On World Cities Day, the international community unites to amplify its interest in rapid urbanisation – and ensuring further action towards sustainable urban development.
Last year, sustainability and resilience were two themes driving a dialogue to better connect goals, learnings and tools for lasting impact. This year brings a new urgency: Innovations and better life for future generations. While cities must channel innovation to remain future-focused and keep pace in a digital age, it’s imperative that this innovation is inclusive, particularly the development and integration of digital technologies so that young people and the generations to come are not left out or left further behind.
Today, half of the world’s population – over 2.5 billion people – is under 30, the largest numbers witnessed in human history. According to UN-Habitat, almost 85% of young people live in developing countries, accounting for 90% of the expansion of cities. By 2030, 60% of this urban population is expected to be under 18 years old. Bringing a youth-friendly lens to efforts to create healthier and safer cities for future generations has become essential.
At the same time, young people across the globe face a growing number of health and wellbeing challenges that have been sidelined in global health policies, programs, and investments. This World Cities Day raises important questions. How can urban planning support the needs of these young city dwellers? How do with bring young people themselves into the process? What tools do we need to get there faster – and with scalable impact?
As a foundation, we focus our attention on young people in expanding intermediate or secondary cities. These are some of the world’s fastest growing urban environments, yet are often undervalued in global and national development agendas. We recognise their huge economic and social potential and the important role we can contribute.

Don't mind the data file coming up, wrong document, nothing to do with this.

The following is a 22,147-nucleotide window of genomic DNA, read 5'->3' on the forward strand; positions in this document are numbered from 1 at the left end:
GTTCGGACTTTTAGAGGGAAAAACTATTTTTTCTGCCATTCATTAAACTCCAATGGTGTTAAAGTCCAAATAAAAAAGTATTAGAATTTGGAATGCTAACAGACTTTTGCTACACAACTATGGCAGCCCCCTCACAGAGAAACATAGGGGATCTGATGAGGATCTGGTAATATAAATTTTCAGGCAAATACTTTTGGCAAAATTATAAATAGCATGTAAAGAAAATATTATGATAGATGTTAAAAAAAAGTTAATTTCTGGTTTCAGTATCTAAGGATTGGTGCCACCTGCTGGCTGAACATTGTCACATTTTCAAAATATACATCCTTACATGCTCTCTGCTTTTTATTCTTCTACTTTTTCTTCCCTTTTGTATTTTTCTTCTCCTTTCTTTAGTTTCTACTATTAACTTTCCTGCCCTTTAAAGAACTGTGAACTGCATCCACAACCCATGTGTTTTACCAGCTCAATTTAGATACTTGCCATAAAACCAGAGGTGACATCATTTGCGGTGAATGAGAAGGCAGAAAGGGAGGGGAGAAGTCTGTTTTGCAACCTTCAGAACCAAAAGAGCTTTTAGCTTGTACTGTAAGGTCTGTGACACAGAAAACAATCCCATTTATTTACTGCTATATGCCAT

Through uniting key players with young people, working collaboratively on policies and initiatives that transform these rapidly growing cities, and investing in skills development of urban youth populations, we can work to create healthy, safe and thriving urban environments
- We are proud to support the Healthy Cities for Adolescents program – a five year initiative uniting partners from government, civil society, and the private sector to address the health and wellbeing of young people in secondary cities. Harnessing collective action and actively engaging adolescents, the program aspires to promote digital innovation and systemic transformation. The first projects selected include the use soccer as a vehicle to improve young people’s health and wellbeing in Medellin, Colombia and a multi-stakeholder model targeting adolescents in and out of school in the city of Thiès, Senegal.
- Our founder’s legacy has rooted an important commitment to the safety of young people. We are proud to support the Botnar Child Road Safety Challenge, a program together with the Global Road Safety Partnership that supports projects that address locally relevant road safety problems with practical, innovative and evidence-based interventions.. Since launching, the program has supported multi-sector led projects tackling road safety problems which impact children in India, Mexico, Romania, South Africa, Tunisia, Tanzania and Vietnam.
- Together with Bloomberg Philanthropies, the Bernard van Leer Foundation and the FIA Foundation, we also support Streets for Kids, the newest program of NACTO’s Global Designing Cities Initiative, that looks at cities through the lens of children and their caregivers to help progress street designs that create safe public spaces for children of all ages and abilities to learn, play, and move around a city. A child-focused design guide is due to be launched early next year.
- We see the integration of digital technologies into urban health services as critical to improving not only how care is targeted – by measuring and analysing data – but, importantly, care efficiency. Contributing to a partnership between D-Tree International and the Zanzibar Ministry of Health, among others, we are supporting the roll out of a national digital community health system to improve maternal, newborn, and child health services for urban populations in Zanzibar.
- Watch our new animation: ‘Supporting youth-friendly approaches to cities’